Weld County commissioners will ask for re-hearing after Colorado Appeals Court loss in Martin Marietta case | MyWindsorNow.com

Weld County commissioners will ask for re-hearing after Colorado Appeals Court loss in Martin Marietta case

Tyler Silvy
tsilvy@greeleytribune.com

The Board of Weld County Commissioners will appeal the Colorado Court of Appeals decision that ruled against them in a land-use case involving a concrete and asphalt plant near a residential neighborhood in Johnstown.

Commissioners during a Monday morning work session instructed Weld County attorneys to file for a re-hearing in the Martin Marietta Materials case by Wednesday. Commissioner Sean Conway was noncommittal. Conway and his fellow commissioners voted unanimously to approve the plant in August 2015, and construction is almost complete.

At issue, for the commissioners who supported the appeal, is what the Court of Appeals' decision will mean to future land-use cases that come before county commissioners.

Most thought it would fundamentally alter the land-use process by impacting the way commissioners deal with development standards to help projects fit in with surrounding land uses. In this case, the appeals court said Martin Marietta was never able to prove it could meet the noise standard commissioners put in place. Typically, commissioners have simply required a promise from the company it will meet the standards.

The court didn't take up any objections from surrounding property owners south of U.S. 34 in what is technically Johnstown, as the one issue proved enough to overturn the commissioners' August 2015 decision to allow the plant.

That's one concern Conway brought up, saying the county, by appealing, might risk the other issues coming up and just getting the case overturned in a different way.

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The case has been in one court or another since a month after that decision, and the residents' appeal was granted Nov. 22.

Today, the $20 million plant is nearly complete, as Martin Marietta went forward with construction at the company's own risk despite the ongoing legal dispute.

Weld County had two options, attorney Bruce Barker explained Monday: file for a re-hearing by the entire Colorado Court of Appeals or appeal the case to the Colorado Supreme Court.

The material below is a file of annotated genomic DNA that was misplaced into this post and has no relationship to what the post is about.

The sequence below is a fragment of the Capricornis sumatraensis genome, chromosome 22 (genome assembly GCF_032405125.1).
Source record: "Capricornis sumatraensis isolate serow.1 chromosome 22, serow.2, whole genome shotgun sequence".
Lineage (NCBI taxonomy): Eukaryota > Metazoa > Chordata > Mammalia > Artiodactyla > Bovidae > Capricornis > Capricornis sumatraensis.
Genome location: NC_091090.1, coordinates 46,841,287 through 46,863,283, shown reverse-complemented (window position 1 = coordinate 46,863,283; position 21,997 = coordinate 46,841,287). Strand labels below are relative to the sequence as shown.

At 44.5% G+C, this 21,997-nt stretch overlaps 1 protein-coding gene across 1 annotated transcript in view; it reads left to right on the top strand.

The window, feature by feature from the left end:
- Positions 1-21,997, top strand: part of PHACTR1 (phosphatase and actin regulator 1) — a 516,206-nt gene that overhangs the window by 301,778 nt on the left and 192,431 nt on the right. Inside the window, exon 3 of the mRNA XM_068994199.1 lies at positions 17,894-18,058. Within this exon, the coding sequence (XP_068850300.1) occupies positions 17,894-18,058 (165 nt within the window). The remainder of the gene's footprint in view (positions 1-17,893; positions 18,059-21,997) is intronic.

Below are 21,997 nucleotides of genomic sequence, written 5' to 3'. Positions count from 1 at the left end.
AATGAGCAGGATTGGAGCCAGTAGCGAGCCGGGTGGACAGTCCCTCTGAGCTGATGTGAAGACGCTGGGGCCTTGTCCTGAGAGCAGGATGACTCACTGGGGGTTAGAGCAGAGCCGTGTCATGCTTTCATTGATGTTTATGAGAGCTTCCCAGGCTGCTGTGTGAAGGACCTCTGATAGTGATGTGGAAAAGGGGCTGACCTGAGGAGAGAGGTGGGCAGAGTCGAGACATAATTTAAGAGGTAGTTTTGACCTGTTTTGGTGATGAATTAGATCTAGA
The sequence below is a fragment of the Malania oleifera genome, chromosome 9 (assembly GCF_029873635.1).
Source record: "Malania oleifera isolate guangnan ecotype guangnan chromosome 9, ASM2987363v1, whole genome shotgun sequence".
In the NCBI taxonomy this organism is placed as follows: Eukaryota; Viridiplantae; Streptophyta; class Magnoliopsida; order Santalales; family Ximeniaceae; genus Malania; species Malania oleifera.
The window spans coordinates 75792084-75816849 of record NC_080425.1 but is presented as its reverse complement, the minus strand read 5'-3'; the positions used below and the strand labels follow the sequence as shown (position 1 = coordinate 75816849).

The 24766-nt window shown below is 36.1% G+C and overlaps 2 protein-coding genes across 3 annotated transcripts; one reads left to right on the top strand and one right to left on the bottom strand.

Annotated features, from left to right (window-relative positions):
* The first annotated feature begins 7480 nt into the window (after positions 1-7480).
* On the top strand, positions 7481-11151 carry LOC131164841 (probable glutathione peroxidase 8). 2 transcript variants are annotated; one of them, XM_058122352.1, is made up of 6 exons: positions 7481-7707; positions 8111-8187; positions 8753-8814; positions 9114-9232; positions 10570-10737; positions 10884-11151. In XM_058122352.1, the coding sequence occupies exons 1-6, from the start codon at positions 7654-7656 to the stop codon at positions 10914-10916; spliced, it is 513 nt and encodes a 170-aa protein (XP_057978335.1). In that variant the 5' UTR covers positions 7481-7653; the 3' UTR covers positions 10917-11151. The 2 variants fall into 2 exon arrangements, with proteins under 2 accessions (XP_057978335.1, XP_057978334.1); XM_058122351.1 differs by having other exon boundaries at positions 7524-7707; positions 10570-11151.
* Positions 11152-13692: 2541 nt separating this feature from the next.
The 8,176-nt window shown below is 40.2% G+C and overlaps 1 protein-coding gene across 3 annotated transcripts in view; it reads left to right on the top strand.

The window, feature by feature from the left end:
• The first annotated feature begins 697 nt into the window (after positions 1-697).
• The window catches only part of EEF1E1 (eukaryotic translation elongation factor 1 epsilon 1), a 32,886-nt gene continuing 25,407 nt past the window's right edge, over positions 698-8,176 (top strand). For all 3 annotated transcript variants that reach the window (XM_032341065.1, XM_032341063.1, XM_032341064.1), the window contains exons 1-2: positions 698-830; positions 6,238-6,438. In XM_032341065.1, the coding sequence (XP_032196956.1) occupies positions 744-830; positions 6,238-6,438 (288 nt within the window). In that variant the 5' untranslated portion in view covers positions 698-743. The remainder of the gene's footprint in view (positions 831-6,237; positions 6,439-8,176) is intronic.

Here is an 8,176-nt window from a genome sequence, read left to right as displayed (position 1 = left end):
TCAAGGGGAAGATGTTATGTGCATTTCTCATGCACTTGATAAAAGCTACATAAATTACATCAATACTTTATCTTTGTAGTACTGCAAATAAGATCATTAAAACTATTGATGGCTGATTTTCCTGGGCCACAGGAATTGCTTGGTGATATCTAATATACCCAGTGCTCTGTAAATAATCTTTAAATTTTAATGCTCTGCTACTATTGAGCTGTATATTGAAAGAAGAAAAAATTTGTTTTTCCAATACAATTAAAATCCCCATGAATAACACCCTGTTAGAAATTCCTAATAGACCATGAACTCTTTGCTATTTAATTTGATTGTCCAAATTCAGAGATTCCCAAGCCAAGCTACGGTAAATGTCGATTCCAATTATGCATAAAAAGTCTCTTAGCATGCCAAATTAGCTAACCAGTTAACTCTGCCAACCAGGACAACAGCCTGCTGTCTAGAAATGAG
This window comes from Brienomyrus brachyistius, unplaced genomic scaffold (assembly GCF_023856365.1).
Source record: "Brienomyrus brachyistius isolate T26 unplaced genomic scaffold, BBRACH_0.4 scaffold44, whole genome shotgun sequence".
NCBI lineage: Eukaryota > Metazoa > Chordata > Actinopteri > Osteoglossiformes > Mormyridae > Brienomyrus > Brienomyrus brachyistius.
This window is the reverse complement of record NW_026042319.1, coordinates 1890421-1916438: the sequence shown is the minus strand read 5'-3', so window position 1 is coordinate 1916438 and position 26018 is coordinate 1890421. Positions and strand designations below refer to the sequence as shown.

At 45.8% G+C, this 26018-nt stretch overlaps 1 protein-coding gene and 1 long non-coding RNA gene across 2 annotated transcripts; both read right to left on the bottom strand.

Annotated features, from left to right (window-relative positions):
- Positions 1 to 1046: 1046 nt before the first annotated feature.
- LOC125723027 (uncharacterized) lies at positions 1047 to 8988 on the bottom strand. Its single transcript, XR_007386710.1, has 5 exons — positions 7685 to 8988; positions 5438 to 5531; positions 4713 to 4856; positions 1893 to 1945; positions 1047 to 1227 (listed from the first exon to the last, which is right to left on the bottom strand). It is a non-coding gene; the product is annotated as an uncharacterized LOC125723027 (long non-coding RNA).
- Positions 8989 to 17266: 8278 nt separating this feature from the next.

The benefit of filing for the re-hearing, Barker said, is it will allow the county to organize its arguments for the higher court should the court of appeals reject a re-hearing.

The commissioners went with Barker's recommendation, but the decision didn't come easily.

Commissioners Steve Moreno and Mike Freeman said they were supportive of the appeal. Then Commissioner Chairwoman Julie Cozad asked Conway to weigh in.

Conway tried to pass to Commissioner Barbara Kirkmeyer, who instead urged Conway to give his thoughts. Neither, it seemed, wanted to cast the tie-breaking vote, as it were. Commissioners aren't actually allowed to vote during work sessions, instead giving direction via consensus. It's a gray area.

So Kirkmeyer and Conway stared at each other for 10 seconds, drawing a remark from Cozad about the "standoff."

Cozad came to the rescue, also supporting the appeal before board members turned to Conway again.

"I'm thinking," Conway said. "It sounds like it's already been decided."

—Tyler Silvy covers government and politics for The Greeley Tribune. Reach him at tsilvy@greeleytribune.com. Connect with him at Facebook.com/TylerSilvy or @TylerSilvy on Twitter.

Up next

The Board of Weld County Commissioners have until Wednesday to file for a re-hearing before the Colorado Court of Appeals after a three-judge panel from that court overturned commissioners’ ruling to allow an asphalt and concrete plant in Johnstown. Commissioners have until Jan. 3 to attempt to take the case to the Colorado Supreme Court. Typically, the appeals court moves quickly to accept, dismiss or partially dismiss re-hearing requests so parties know whether to try for the supreme court.

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Topic of discussion

Weld County Commissioner Barbara Kirkmeyer on Monday requested a work session to discuss creating a charter review committee to review the Weld County Charter.

Kirkmeyer’s suggestion comes on the heels of commissioners’ attempt to drastically alter the charter by putting the fate of the Weld County Council on the Nov. 7 ballot. Voters soundly rejected the measure, sparing the elected board and its watchdog role in the county. But Kirkmeyer said she thinks it’s a gray area, pointing to the two charter-related questions on the ballot. One asked whether to keep the county council, the other moved some of the council’s authority to the state.

Commissioner Sean Conway smiled during Kirkmeyer’s discussion, then said he would be fine with a charter review committee as long as it was inclusive.

“I think we’re actually agreeing with you,” Commissioner Chairwoman Julie Cozad said after several minutes of discussion.